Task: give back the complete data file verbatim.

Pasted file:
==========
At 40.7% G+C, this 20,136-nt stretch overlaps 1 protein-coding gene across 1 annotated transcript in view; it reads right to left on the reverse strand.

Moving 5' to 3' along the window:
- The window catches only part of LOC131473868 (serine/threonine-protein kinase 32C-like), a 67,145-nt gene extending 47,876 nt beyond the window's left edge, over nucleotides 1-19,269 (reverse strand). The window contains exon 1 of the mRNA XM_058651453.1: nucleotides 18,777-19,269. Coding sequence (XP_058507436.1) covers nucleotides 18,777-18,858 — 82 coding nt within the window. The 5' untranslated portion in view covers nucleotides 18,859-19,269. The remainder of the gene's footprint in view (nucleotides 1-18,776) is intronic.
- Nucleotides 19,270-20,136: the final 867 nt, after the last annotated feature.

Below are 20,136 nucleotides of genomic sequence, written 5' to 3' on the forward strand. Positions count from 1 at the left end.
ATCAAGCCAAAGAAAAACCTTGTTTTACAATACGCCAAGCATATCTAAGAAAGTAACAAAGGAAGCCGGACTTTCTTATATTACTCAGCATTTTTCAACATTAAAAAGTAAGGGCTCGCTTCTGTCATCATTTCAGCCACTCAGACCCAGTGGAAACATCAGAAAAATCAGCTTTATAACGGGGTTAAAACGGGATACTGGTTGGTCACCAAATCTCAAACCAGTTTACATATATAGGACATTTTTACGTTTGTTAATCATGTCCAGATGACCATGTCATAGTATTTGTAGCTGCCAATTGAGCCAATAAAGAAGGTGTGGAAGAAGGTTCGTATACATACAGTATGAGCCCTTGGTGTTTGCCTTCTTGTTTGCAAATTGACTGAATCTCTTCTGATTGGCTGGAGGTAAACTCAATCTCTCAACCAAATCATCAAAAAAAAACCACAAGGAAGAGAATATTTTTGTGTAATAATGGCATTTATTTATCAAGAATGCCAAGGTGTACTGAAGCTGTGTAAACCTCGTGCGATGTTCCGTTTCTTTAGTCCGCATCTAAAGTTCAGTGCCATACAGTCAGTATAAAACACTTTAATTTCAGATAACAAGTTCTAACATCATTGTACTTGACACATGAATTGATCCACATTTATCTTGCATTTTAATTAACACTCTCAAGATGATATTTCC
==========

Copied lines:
At 40.7% G+C, this 20,136-nt stretch overlaps 1 protein-coding gene across 1 annotated transcript in view; it reads right to left on the reverse strand.

Moving 5' to 3' along the window:
- The window catches only part of LOC131473868 (serine/threonine-protein kinase 32C-like), a 67,145-nt gene extending 47,876 nt beyond the window's left edge, over nucleotides 1-19,269 (reverse strand). The window contains exon 1 of the mRNA XM_058651453.1: nucleotides 18,777-19,269. Coding sequence (XP_058507436.1) covers nucleotides 18,777-18,858 — 82 coding nt within the window. The 5' untranslated portion in view covers nucleotides 18,859-19,269. The remainder of the gene's footprint in view (nucleotides 1-18,776) is intronic.
- Nucleotides 19,270-20,136: the final 867 nt, after the last annotated feature.

Below are 20,136 nucleotides of genomic sequence, written 5' to 3' on the forward strand. Positions count from 1 at the left end.
ATCAAGCCAAAGAAAAACCTTGTTTTACAATACGCCAAGCATATCTAAGAAAGTAACAAAGGAAGCCGGACTTTCTTATATTACTCAGCATTTTTCAACATTAAAAAGTAAGGGCTCGCTTCTGTCATCATTTCAGCCACTCAGACCCAGTGGAAACATCAGAAAAATCAGCTTTATAACGGGGTTAAAACGGGATACTGGTTGGTCACCAAATCTCAAACCAGTTTACATATATAGGACATTTTTACGTTTGTTAATCATGTCCAGATGACCATGTCATAGTATTTGTAGCTGCCAATTGAGCCAATAAAGAAGGTGTGGAAGAAGGTTCGTATACATACAGTATGAGCCCTTGGTGTTTGCCTTCTTGTTTGCAAATTGACTGAATCTCTTCTGATTGGCTGGAGGTAAACTCAATCTCTCAACCAAATCATCAAAAAAAAACCACAAGGAAGAGAATATTTTTGTGTAATAATGGCATTTATTTATCAAGAATGCCAAGGTGTACTGAAGCTGTGTAAACCTCGTGCGATGTTCCGTTTCTTTAGTCCGCATCTAAAGTTCAGTGCCATACAGTCAGTATAAAACACTTTAATTTCAGATAACAAGTTCTAACATCATTGTACTTGACACATGAATTGATCCACATTTATCTTGCATTTTAATTAACACTCTCAAGATGATATTTCC